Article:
Update to latest version of cURL

Hello, how I can to update cURL from 7.61 to 7.81?

By choosing a different distro? Rocky derives from RHEL 8 and Red Hat maintains versions of their choosing in RHEL. What RHEL has, Rocky has.

However, Red Hat does backport both both fixes and some features to the versions they do maintain. Therefore, the curl is not necessarily the “7.61” that the upstream curl was when Red Hat did pick it for RHEL 8.

Furthermore, Red Hat does occasionally rebase some packages. Whether that will happen to curl is up to them.

By way of experimentation I just downloaded the curl 7.81 source code archive from curl.se and compiled it on Rocky with no immediately apparent issues.

So about one minute after deciding to try this out, what I have in the build directory right now says:

src/curl --version
curl 7.81.0 (x86_64-pc-linux-gnu) libcurl/7.81.0 zlib/1.2.11
Release-Date: 2022-01-05
Protocols: dict file ftp gopher http imap mqtt pop3 rtsp smtp telnet tftp
Features: alt-svc AsynchDNS IPv6 Largefile libz UnixSockets

If all you need is a 7.81 curl binary, that’s all it takes to get one for yourself. Whether that’s actually what you want and whether it’s sufficient for your use case depends on what you intend to do with it, of course.

The problem with this, is that it won’t get security patches applied automatically.

Yep, unfortunately that will be a choice that they need to decide for themselves. Stay with the packages that are available in Rocky by default, or if they want the latest and greatest means they would need to compile and maintain it themselves. Either that or wait and see if a later version will appear in RHEL/Rocky or from epel/elrepo repositories, or even wait for Rocky 9 which would have much more chance of resolving the problem!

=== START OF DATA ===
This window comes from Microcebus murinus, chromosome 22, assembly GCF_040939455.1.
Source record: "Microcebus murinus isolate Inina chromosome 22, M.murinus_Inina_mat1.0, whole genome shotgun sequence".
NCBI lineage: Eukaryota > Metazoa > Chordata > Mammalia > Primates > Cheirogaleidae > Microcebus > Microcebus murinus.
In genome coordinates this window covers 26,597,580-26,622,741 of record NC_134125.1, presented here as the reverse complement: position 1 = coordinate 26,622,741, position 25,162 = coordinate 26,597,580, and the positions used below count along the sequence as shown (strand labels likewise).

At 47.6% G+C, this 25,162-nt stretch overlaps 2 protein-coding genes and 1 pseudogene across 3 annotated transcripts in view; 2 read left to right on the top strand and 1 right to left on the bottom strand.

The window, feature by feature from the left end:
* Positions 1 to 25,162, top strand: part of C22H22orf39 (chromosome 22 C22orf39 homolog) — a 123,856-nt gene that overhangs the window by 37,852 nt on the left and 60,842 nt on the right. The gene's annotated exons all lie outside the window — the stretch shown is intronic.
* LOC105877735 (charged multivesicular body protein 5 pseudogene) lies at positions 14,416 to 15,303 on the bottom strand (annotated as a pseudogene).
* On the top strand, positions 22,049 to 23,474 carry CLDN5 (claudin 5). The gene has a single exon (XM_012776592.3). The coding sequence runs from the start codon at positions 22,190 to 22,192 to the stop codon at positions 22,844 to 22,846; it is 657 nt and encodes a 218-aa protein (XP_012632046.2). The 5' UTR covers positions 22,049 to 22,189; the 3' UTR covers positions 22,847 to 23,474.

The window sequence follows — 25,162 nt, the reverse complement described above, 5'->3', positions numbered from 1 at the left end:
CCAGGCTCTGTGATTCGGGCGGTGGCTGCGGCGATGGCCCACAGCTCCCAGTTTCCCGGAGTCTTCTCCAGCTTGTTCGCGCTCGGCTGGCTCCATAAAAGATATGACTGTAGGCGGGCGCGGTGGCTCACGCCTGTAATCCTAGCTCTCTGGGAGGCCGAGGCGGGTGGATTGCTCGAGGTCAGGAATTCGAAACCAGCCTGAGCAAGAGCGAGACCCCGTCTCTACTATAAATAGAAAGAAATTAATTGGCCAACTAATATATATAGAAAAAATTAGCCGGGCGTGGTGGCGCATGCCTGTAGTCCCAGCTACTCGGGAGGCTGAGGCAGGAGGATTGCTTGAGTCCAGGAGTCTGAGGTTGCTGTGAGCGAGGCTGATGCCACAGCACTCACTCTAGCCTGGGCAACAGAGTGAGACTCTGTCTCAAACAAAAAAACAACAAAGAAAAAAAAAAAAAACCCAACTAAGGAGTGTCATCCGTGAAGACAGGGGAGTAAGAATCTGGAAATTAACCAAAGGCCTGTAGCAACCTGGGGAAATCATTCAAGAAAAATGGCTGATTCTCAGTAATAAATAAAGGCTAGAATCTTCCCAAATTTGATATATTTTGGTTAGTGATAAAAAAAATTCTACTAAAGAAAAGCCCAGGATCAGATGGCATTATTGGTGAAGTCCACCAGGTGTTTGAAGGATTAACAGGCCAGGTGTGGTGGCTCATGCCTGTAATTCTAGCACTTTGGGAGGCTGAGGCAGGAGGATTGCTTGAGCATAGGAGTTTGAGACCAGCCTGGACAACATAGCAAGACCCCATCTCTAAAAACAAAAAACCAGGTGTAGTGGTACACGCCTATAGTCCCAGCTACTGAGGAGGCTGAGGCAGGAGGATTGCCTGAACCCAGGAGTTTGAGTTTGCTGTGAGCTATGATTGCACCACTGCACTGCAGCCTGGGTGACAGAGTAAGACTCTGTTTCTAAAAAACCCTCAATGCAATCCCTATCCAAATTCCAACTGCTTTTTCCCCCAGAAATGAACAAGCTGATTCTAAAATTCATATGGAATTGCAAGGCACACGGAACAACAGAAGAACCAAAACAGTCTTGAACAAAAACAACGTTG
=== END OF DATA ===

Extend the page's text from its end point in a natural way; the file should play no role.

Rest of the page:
Or as @jlehtone says, choose a distribution based on your requirements of needing the latest and greatest packages - in which case a stable distribution like Rocky, just like RHEL and other stable distros like Debian - are not for you.

EPEL policy is to not offer what RHEL already has, isn’t it? ELRepo focuses on drivers.
Some other third-party repositories are more willing to replace base packages, but how diligently?

CentOS Stream 9 has currently curl-7.76.1-14.el9. Even if RHEL 9 would get the curl 7.81 the problem would remain: the stable distribution will not have the cutting edge of curl, whatever its version will by that time.

That is a good point. If you need to run a specific version, you can have it in separate location that you explicitly enable for current shell session. That way other programs from other packages (that you will not run in that session) will still see only the system’s version. That is what HPC clusters often do, usually with the help of environment-modules package.

Yep, was just giving examples of trusted repos that people add. Obviously you need to be careful about adding unknown ones that haven’t been verified as safe like epel, elrepo, rpmforge, remi, etc.

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Well said.

There are levels even in “safe”. EPEL is definitely safe as in “does not conflict with base repos”, how quickly various packages in it get rebuilds is less strict. For example, EPEL had sources ready to (re)build for 8.5 before Rocky did, but did all EPEL maintainers dash to work like Rocky devs did? I bet not.

Ennio Morricone wrote a song “A gringo like me” in 1963. Its chorus lyrics contain:

There’s just one kind of man that you can trust
That’s a dead man

Hi FrankCox ,

Could you please share the compiled version of curl 7.81 with rocky .
we have some http framing issues of curl so wanted to try with higher version of curl.


You can download new curl rpm packages at rpmfind.
For example here are download links for x86_64:
7.81 : http://rpmfind.net/linux/openmandriva/4.3/repository/x86_64/main/release/curl-7.81.0-1-omv4050.x86_64.rpm
7.84 : http://rpmfind.net/linux/fedora/linux/development/rawhide/Everything/x86_64/os/Packages/c/curl-7.84.0-1.fc37.x86_64.rpm

I would not recommend using RPM’s from OpenMandriva in Rocky. Fedora also isn’t ideal either, since the dependencies that it could rely on will not be in the repositories that RHEL/Rocky has.

It would be pretty stupid to do that. And I most definitely wouldn’t recommend it. It would be better to just compile your own, natively on Rocky.